I’ve reviewed British dramas before, notably Life on Mars and Doctor Who, who have always worn their Britishness casually. They’re set in contemporary Britain, but the stories they told could have been set in almost any location. Downton Abbey, however, is a story of a British Earl’s estate and the lives of the people who reside there, both the Earl of Grantham and his family, as well as the dozens of servants who live there as well. This story could not have been told anywhere. This is an intrinsically British tale.
It also was inducted into the Guinness Book of World Records in 2011 for being the highest critically acclaimed English-language drama yet. A feat demonstrated by its Metacritic score of 92 out of 100. For those of you who know Metacritic, this is an insanely high number.
And it deserves it.
Much like how Americans obsess over the British princes and princesses much more than the residents of Great Britain do, there is something strangely charming about a story that involves a cabal of butlers and maids in the service to an honorable Lord. And to his great credit, the centerpiece of this story, Lord Crawley the Earl of Grantham, is a very honorable man who stands up for both his family and his servants when he feels they have been besmirched.
I have spoken before about what it is I look for a good drama, and it typically comes back to the same thing: I want to see people striving to be better. Not just better than their normal, but better than their peers. There is nothing greater, in my mind, to see the story of how a character does something so honorable, and moral, and right that it flabbergasts everyone around them. And if that action can inspire others to take up more altruistic aims, then so much the better.
Now, perhaps the characters of Downton Abbey do not reach such lofty heights on a regular basis, but there are plenty of occasions where characters do the right thing when they had no encouragement to do so. And over the course of the two seasons, we see more and more of the cast get onto the bandwagon of becoming better people through the examples of the most honorly among them. Even characters you are trained to expect the worse from early on, eventually evolve over time to become greater people.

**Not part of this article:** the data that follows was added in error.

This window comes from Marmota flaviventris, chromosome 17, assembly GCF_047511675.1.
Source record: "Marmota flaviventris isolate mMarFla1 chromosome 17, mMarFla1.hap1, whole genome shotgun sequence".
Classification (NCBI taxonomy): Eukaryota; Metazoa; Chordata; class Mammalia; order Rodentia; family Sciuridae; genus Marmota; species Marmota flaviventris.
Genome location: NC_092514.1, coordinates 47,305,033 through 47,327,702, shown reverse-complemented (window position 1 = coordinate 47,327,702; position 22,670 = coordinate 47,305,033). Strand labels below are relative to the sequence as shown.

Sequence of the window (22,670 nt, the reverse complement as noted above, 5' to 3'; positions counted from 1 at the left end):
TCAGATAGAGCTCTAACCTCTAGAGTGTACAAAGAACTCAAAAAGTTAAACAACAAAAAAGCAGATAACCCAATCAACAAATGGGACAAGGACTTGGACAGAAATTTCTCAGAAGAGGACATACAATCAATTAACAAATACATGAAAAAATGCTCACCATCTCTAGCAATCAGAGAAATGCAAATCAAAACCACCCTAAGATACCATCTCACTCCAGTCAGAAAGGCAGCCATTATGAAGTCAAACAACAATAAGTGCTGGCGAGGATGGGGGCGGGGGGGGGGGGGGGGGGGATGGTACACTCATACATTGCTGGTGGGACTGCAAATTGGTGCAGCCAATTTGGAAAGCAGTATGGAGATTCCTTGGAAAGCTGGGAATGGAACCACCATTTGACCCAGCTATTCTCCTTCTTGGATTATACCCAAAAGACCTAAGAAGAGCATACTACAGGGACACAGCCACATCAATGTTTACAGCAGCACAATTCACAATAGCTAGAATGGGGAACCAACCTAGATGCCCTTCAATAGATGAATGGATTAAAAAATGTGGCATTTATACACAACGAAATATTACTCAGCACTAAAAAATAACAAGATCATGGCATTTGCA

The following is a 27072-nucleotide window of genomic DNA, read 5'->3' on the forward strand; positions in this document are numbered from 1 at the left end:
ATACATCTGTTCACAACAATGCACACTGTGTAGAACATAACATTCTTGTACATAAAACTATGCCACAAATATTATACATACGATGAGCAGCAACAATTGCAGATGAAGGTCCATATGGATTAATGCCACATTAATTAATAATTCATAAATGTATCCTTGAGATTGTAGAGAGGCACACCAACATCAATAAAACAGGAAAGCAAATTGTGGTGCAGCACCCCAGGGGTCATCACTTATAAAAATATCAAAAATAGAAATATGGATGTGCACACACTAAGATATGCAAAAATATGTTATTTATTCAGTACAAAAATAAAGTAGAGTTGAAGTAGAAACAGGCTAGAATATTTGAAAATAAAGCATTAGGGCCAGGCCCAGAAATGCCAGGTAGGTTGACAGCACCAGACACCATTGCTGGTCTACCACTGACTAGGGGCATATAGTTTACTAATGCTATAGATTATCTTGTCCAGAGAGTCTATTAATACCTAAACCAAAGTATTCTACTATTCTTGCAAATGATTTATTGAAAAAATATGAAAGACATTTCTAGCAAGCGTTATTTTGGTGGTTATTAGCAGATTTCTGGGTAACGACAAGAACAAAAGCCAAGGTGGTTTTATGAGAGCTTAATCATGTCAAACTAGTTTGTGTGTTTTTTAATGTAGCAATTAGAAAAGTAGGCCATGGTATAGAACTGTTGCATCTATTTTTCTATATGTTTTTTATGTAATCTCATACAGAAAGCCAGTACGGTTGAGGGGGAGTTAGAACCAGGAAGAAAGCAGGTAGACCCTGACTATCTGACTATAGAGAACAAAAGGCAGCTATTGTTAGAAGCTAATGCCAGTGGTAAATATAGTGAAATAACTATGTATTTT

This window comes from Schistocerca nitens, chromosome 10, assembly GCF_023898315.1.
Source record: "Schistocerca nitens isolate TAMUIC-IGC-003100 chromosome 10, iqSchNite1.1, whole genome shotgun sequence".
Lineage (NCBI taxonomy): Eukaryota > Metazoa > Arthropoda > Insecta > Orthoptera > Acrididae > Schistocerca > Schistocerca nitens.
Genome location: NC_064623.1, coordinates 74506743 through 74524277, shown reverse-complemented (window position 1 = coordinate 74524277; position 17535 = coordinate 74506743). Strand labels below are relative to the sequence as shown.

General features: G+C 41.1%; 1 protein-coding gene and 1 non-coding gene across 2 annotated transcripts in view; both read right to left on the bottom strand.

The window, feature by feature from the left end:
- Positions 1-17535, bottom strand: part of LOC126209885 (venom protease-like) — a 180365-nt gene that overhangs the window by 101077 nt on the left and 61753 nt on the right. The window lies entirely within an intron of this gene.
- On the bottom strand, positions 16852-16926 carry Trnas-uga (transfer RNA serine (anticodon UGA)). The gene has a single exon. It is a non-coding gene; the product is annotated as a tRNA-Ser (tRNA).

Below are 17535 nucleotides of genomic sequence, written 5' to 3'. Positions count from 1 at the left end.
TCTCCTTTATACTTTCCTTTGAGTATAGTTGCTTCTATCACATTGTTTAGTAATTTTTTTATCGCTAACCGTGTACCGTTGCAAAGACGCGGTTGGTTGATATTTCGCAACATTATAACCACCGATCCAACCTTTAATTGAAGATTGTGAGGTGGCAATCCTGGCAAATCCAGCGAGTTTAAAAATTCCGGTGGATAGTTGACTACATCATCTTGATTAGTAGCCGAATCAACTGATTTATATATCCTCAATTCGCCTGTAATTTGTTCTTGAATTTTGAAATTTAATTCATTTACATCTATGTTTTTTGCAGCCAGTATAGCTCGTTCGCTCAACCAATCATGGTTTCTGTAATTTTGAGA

So what it is actually about? It’s about the titular Downton Abbey, a house/castle/estate in fictional Downton, owned by the Earl of Grantham, Robert Crawley. As per succession laws in Britain at the time, the Earl is required to pass his lands onto a male heir when he passes. The issue for Lord Crawley, however, is that he has three daughters, and no sons. So at the start of the film, he intends to pass his title onto his close nephew Peter. Unfortunately, Peter decides to take a trip to New York on the inaugural voyage of a very well regarded ship: Titanic.
Things go as well as you might expect.
Thus, the main plot of the story is set in motion by the arrival of Matthew Crawley, a 2nd cousin once removed to the Earl of Grantham, and one who is not at all used to being a Lord, having being raised in slightly less extravagant environs as a lawyer in London. Of course, there is also the issue about the Earl’s daughters, who will inherit nothing, and their quest to find suitable husbands of wealth of stature that will care for them (as was the norm at the time).
Meanwhile, downstairs, the Abbey’s large staff of servants have stories of their own as they dutifully work (most of them anyway) and try to reconcile the rapidly changing landscape ‘upstairs’ whilst managing their own personal dramas.
It’s all very compelling, on both sides of the line of privilege. There are also many signs – as was happening at the time in Britain – that the division between upstairs and downstairs was starting to blur, and the consequences for those on either side who try to cross the line too early.
There are also many instances of mundane heroism, which I adore to no end. Yes, the Earl was born into privilege, but he intends to act with honor towards anyone regardless of their position. He protects and helps his staff, even when they are trying to find ways of rising themselves up above the line. Meanwhile, his generally charming daughters make his life difficult at every turn because they are at the forefront of a changing tide of woman’s suffrage.
Both currently available seasons of this show are quite good, though the second season is slightly less amazing than the first due to its attempt to cram all of World War I into its storyline with all the expected tragedies that go along with it. I watched the show thanks to Amazon Video On Demand – which is rapidly becoming my go-to store for video purchases – but it’s also available on iTunes. The first season is also on Netflix streaming as well, for those of you invested in that plan.
Downton Abbey is one of those remarkable confluences of writing, filmmaking, acting, and editing where everyone is doing their best at the same time and we receive the joy of getting to watch them do it. I heartedly recommend the show for anyone who enjoys a good character drama and isn’t timid about learning more about British customs in the early 1900’s. It’s funny, intelligent, and appropriately emotional, and I can’t wait to see what it’s third series has in store for us come Fall.